Nodules or growths on the thyroid gland may be found completely by accident or as part of a routine neck examination. Thyroid lesions may be a result of genetic mutations, thyroid hormone dysfunction, small hemorrhages, or even cancer. Thyroid nodules and even thyroid cancers tend to have strong genetic linkages and may run in families. Also, patients with history of radiation exposure (such as toxic industrial radiation or even medical radiation therapy) are at elevated risks of thyroid cancer. Ultrasound imaging is used for evaluation of the gland, although MRI imaging is also useful at times. Fine Needle Aspiration (FNA) biopsy is a method of obtaining a sampling of thyroid tissue in the office that is sometimes performed at the time of ultrasound.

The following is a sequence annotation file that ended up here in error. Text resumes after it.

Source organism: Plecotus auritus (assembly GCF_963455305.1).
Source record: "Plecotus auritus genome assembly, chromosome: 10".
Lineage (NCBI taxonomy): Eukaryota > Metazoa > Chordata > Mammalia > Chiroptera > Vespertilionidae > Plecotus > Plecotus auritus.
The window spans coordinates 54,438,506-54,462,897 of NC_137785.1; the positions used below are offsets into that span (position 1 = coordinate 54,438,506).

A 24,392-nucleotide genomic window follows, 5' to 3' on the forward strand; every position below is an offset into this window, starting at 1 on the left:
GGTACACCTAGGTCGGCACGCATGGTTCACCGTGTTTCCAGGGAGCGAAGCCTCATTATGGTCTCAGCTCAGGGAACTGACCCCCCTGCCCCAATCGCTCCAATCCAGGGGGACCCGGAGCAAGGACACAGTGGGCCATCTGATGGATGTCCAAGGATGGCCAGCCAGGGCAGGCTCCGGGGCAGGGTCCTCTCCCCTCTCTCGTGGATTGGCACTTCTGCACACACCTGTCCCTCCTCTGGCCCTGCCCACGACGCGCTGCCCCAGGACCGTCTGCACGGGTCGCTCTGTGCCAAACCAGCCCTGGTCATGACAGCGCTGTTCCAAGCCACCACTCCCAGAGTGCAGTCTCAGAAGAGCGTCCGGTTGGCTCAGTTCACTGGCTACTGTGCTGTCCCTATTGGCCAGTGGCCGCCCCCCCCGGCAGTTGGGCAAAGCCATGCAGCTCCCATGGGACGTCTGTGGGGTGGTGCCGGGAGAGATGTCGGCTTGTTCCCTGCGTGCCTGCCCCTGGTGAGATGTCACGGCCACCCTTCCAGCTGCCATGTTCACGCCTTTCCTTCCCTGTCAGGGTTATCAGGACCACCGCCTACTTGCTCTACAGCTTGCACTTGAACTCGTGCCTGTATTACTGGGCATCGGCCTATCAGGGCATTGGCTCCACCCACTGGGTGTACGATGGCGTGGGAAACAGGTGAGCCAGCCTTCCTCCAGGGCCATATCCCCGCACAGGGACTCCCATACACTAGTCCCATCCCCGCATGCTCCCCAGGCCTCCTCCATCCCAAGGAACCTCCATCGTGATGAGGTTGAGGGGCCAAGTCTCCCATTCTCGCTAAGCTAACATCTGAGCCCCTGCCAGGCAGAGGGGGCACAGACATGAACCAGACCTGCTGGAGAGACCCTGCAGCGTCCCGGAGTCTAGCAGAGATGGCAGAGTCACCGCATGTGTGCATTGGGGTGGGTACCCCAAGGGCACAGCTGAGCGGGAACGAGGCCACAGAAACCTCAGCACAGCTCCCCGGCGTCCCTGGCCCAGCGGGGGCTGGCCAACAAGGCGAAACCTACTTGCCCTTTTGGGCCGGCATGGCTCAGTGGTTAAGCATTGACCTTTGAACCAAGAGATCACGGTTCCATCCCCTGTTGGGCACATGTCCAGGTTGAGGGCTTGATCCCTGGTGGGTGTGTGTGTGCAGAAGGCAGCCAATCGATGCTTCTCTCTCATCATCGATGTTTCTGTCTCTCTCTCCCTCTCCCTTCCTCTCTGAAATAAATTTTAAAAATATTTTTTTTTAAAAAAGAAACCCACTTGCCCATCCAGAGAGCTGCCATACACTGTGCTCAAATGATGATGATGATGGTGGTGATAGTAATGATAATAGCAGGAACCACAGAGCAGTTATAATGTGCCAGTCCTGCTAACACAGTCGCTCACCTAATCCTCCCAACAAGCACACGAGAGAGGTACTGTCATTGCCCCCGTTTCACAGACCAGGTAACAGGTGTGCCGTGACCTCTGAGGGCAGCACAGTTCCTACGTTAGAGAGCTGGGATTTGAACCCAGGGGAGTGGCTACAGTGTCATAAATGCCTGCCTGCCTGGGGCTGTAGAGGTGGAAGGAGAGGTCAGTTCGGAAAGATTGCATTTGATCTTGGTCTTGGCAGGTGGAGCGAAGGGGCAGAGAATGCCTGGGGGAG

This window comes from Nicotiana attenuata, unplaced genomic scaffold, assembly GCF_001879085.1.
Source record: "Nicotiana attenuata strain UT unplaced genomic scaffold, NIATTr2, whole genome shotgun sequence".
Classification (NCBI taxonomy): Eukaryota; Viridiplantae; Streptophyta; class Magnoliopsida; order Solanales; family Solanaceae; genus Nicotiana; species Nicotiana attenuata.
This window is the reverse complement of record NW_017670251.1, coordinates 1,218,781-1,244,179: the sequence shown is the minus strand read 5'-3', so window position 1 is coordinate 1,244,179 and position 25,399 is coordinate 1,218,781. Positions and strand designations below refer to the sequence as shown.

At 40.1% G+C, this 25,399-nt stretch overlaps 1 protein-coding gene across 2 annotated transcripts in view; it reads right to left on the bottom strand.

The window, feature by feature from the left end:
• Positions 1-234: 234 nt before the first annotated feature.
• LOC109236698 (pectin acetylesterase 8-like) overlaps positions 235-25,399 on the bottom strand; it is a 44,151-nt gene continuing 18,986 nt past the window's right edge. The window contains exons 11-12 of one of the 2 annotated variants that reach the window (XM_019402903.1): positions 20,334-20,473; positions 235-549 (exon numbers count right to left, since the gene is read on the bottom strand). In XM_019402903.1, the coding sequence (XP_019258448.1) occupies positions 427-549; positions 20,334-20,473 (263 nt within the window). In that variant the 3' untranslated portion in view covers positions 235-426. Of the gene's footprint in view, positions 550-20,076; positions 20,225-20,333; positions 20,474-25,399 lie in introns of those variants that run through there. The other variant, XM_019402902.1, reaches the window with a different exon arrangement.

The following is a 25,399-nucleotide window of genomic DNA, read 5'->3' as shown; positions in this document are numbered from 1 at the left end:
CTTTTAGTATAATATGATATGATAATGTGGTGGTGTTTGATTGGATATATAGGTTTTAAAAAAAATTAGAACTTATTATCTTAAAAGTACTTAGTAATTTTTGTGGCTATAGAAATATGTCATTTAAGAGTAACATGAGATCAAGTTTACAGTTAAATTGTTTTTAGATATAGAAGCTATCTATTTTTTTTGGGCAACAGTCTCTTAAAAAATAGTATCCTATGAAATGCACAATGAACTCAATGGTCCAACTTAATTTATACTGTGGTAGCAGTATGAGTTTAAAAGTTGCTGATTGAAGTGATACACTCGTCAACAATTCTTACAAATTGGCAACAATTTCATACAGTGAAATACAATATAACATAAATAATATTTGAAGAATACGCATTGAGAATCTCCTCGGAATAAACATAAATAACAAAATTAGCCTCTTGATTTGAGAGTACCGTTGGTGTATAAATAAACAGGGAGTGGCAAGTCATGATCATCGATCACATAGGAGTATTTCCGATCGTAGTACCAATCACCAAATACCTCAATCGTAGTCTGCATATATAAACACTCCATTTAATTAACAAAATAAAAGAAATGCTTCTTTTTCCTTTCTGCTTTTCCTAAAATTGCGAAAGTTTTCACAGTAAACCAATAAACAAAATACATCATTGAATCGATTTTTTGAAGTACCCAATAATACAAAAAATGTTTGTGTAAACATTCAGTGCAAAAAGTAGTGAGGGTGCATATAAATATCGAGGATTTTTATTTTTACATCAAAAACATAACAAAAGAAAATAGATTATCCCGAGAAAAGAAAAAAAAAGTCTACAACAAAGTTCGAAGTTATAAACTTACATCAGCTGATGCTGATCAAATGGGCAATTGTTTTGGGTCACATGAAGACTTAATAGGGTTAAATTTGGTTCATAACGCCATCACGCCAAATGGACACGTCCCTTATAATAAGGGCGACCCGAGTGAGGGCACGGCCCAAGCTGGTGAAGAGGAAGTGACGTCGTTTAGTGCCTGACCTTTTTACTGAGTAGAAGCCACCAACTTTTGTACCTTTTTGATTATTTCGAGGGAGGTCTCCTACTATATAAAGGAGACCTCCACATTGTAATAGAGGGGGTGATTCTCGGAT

Results of the ultrasound and FNA biopsy, along with any special clinical concern by your doctors, dictate the surgical plan of whether or not to remove the thyroid gland. Currently there is no medicines that will reduce or eliminate nodules, so our options are either surgical removal or biopsy and monitoring.
Surgical removal of the thyroid gland, and often post-surgical radioactive iodine treatment, is highly successful for most thyroid cancers. Fortunately advances in thyroidectomy surgery have rapidly progressed over the years and have led to safer and safer procedures (and with smaller and smaller scars!).
For more information on thyroid and parathyroid diseases, visit www.thyroidandparathyroid.com.